Searching the Internet Creates an Illusion of Personal Knowledge. After doing a cursory internet search on a topic, do you feel like an expert?
As it turns out, most people do, according to Matthew Fisher who led the study "Searching for Explanations: How the Internet Inflates Estimates of Internal Knowledge" published in the Journal of Experimental Psychology. He explained how our self-proclaimed intelligence can become inflated in a press release: “It becomes easier to confuse your own knowledge with this external source. When people are truly on their own, they may be wildly inaccurate about how much they know and how dependent they are on the internet. " In this internet society many of us don't require expertise in much of anything nowadays, just the ability to filter and search for the right information. Fisher and his team of researchers tested this idea in nine separate experiments that included anywhere from 152 to 302 participants in an online survey.
It's this active “search mode” that turns us on. Fisher said: Read more at Science Daily. 100 Diagrams That Changed the World. Since the dawn of recorded history, we’ve been using visual depictions to map the Earth, order the heavens, make sense of time, dissect the human body, organize the natural world, perform music, and even concretize abstract concepts like consciousness and love. 100 Diagrams That Changed the World (public library) by investigative journalist and documentarian Scott Christianson chronicles the history of our evolving understanding of the world through humanity’s most groundbreaking sketches, illustrations, and drawings, ranging from cave paintings to The Rosetta Stone to Moses Harris’s color wheel to Tim Berners-Lee’s flowchart for a “mesh” information management system, the original blueprint for the world wide web.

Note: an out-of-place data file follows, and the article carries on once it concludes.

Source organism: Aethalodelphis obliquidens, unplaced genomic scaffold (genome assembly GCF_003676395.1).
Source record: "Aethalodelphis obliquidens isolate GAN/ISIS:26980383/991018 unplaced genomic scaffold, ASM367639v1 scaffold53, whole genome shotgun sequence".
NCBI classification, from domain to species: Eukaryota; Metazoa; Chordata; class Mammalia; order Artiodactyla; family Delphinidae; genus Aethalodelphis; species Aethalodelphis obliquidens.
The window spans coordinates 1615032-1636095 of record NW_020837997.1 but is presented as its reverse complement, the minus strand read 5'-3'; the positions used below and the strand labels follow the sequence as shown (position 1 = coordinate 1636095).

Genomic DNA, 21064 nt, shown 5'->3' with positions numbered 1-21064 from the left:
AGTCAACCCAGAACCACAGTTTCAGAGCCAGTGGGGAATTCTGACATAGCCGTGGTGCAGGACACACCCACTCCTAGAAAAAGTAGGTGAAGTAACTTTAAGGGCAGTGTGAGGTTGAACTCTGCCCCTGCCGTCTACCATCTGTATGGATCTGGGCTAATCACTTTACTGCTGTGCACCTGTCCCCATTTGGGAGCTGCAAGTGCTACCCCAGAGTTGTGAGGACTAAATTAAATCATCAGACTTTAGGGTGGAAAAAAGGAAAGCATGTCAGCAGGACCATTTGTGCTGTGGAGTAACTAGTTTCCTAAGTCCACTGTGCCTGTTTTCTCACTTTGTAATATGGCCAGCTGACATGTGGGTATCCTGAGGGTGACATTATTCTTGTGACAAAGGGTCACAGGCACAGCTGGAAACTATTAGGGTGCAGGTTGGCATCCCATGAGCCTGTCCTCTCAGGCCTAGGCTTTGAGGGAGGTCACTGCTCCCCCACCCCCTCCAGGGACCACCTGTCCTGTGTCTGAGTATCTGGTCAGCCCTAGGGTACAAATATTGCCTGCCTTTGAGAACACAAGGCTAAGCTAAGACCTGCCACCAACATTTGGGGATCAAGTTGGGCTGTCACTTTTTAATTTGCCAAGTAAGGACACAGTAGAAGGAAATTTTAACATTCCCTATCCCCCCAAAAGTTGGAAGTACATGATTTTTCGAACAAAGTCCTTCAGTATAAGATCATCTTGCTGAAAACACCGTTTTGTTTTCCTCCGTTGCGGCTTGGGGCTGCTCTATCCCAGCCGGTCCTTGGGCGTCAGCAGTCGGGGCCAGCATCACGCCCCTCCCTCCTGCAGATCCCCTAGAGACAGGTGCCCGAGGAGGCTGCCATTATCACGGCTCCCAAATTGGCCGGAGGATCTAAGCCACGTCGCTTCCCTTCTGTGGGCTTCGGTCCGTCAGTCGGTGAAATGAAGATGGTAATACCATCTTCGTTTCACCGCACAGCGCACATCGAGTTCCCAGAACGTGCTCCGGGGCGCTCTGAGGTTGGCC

It appears that no great diagram is solely authored by its creator. Most of those described here were the culmination of centuries of accumulated knowledge. Most arose from collaboration (and oftentimes in competition) with others. Christianson offers a definition: 2013 Rubik's Cube World Championship: Winner solves in 7.36 seconds. Evelyn Glennie: How to listen to music with your whole body. Neil Sloane: the man who loved only integer sequences. I’ve written before about favourite numbers.
Today I want to write about favourite sequences. Before we get to some, here’s what a sequence is. It is just an ordered list of numbers whose terms can be described. For example, the prime numbers – the numbers that can only be divided by themselves and 1 – form a sequence: And there is the Fibonacci sequence, for which each term is the sum of the previous two terms: Ok, so far, so predictable. But have you ever heard of the Kolakoski sequence? Mathematicians drool over this sequence, because of the pleasingly self-referential way it is defined.
The sequence only contains 1s and 2s. IB TOK: What is personal knowledge and shared knowledge? The distinction between personal knowledge and shared knowledge invites you to think about the difference between what ‘I know’ and what ‘we know’.
If you begin to think of examples to complete the sentence ‘I know….’ there’s a mass of things you could think of. Your list is unique to you. If you make a new list of things that ‘we know…’ there’s more common knowledge that people agree on. In each of your six IB subjects, there’s a body of shared knowledge. A little knowledge. For the last two decades of the twentieth century, a cold war rumbled on between the laboratories of physicists in Moscow and in the West over the quality of sapphire.
The Russian scientists claimed to have measured the rate of decay of the material’s resonance — a signal of its quality — with what researchers elsewhere considered impossible precision. The stakes were high: sapphire mirrors were being considered for use in a new generation of laser interferometer gravitational-wave detectors. But were they up to the task? Labs in the United States and United Kingdom could not reproduce the Moscow findings.
The discrepancy fuelled mistrust and antagonism. At the turn of the millennium, the mystery was solved. The thread greasing is an example of tacit knowledge: know-how that can be passed on only through direct contact, and not by written or verbal instruction. “Knowledge has never been more fluid — a good thing, science traditionally argues.”